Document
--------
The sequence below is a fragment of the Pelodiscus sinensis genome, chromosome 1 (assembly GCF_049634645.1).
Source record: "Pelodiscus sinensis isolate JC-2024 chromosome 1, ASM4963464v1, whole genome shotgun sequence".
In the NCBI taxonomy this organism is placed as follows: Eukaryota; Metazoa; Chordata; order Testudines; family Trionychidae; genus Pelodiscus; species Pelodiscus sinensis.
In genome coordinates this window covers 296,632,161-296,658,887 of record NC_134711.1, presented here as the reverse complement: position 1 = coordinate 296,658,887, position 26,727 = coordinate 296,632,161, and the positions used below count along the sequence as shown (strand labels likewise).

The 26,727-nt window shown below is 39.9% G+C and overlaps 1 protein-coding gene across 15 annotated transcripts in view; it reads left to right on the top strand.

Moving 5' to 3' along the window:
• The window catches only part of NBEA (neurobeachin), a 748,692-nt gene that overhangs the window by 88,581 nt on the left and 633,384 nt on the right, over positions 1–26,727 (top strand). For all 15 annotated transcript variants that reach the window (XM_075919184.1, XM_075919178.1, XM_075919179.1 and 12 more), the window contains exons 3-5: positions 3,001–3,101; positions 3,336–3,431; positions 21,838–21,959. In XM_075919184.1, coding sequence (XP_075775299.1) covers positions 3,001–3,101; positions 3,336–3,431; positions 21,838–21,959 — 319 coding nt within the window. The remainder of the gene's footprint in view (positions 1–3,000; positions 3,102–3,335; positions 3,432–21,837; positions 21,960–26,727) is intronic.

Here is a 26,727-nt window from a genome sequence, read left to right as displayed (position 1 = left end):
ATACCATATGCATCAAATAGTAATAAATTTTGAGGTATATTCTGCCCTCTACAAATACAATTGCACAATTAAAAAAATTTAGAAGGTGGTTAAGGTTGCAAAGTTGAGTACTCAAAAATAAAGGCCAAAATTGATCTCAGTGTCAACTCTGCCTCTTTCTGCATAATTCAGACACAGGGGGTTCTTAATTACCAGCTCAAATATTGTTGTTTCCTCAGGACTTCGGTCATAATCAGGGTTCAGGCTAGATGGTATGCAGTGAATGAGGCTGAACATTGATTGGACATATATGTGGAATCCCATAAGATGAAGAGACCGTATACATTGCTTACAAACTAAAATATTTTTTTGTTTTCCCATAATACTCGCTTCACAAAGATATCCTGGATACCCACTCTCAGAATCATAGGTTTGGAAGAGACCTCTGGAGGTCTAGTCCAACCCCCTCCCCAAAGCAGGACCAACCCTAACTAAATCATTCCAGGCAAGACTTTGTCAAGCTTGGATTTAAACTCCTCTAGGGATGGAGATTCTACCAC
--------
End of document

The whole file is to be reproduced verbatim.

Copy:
The sequence below is a fragment of the Pelodiscus sinensis genome, chromosome 1 (assembly GCF_049634645.1).
Source record: "Pelodiscus sinensis isolate JC-2024 chromosome 1, ASM4963464v1, whole genome shotgun sequence".
In the NCBI taxonomy this organism is placed as follows: Eukaryota; Metazoa; Chordata; order Testudines; family Trionychidae; genus Pelodiscus; species Pelodiscus sinensis.
In genome coordinates this window covers 296,632,161-296,658,887 of record NC_134711.1, presented here as the reverse complement: position 1 = coordinate 296,658,887, position 26,727 = coordinate 296,632,161, and the positions used below count along the sequence as shown (strand labels likewise).

The 26,727-nt window shown below is 39.9% G+C and overlaps 1 protein-coding gene across 15 annotated transcripts in view; it reads left to right on the top strand.

Moving 5' to 3' along the window:
• The window catches only part of NBEA (neurobeachin), a 748,692-nt gene that overhangs the window by 88,581 nt on the left and 633,384 nt on the right, over positions 1–26,727 (top strand). For all 15 annotated transcript variants that reach the window (XM_075919184.1, XM_075919178.1, XM_075919179.1 and 12 more), the window contains exons 3-5: positions 3,001–3,101; positions 3,336–3,431; positions 21,838–21,959. In XM_075919184.1, coding sequence (XP_075775299.1) covers positions 3,001–3,101; positions 3,336–3,431; positions 21,838–21,959 — 319 coding nt within the window. The remainder of the gene's footprint in view (positions 1–3,000; positions 3,102–3,335; positions 3,432–21,837; positions 21,960–26,727) is intronic.

Here is a 26,727-nt window from a genome sequence, read left to right as displayed (position 1 = left end):
ATACCATATGCATCAAATAGTAATAAATTTTGAGGTATATTCTGCCCTCTACAAATACAATTGCACAATTAAAAAAATTTAGAAGGTGGTTAAGGTTGCAAAGTTGAGTACTCAAAAATAAAGGCCAAAATTGATCTCAGTGTCAACTCTGCCTCTTTCTGCATAATTCAGACACAGGGGGTTCTTAATTACCAGCTCAAATATTGTTGTTTCCTCAGGACTTCGGTCATAATCAGGGTTCAGGCTAGATGGTATGCAGTGAATGAGGCTGAACATTGATTGGACATATATGTGGAATCCCATAAGATGAAGAGACCGTATACATTGCTTACAAACTAAAATATTTTTTTGTTTTCCCATAATACTCGCTTCACAAAGATATCCTGGATACCCACTCTCAGAATCATAGGTTTGGAAGAGACCTCTGGAGGTCTAGTCCAACCCCCTCCCCAAAGCAGGACCAACCCTAACTAAATCATTCCAGGCAAGACTTTGTCAAGCTTGGATTTAAACTCCTCTAGGGATGGAGATTCTACCAC